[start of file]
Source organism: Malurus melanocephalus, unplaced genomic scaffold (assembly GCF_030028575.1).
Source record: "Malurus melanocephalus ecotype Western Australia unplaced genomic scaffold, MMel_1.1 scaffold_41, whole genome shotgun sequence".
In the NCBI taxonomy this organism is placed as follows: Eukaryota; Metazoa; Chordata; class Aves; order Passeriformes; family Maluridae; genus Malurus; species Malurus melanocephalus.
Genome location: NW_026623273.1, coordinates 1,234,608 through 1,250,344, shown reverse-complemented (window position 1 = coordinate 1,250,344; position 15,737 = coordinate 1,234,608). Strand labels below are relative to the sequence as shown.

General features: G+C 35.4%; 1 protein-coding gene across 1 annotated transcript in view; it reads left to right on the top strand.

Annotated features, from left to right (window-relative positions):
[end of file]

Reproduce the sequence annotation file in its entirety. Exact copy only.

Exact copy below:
Source organism: Malurus melanocephalus, unplaced genomic scaffold (assembly GCF_030028575.1).
Source record: "Malurus melanocephalus ecotype Western Australia unplaced genomic scaffold, MMel_1.1 scaffold_41, whole genome shotgun sequence".
In the NCBI taxonomy this organism is placed as follows: Eukaryota; Metazoa; Chordata; class Aves; order Passeriformes; family Maluridae; genus Malurus; species Malurus melanocephalus.
Genome location: NW_026623273.1, coordinates 1,234,608 through 1,250,344, shown reverse-complemented (window position 1 = coordinate 1,250,344; position 15,737 = coordinate 1,234,608). Strand labels below are relative to the sequence as shown.

General features: G+C 35.4%; 1 protein-coding gene across 1 annotated transcript in view; it reads left to right on the top strand.

Annotated features, from left to right (window-relative positions):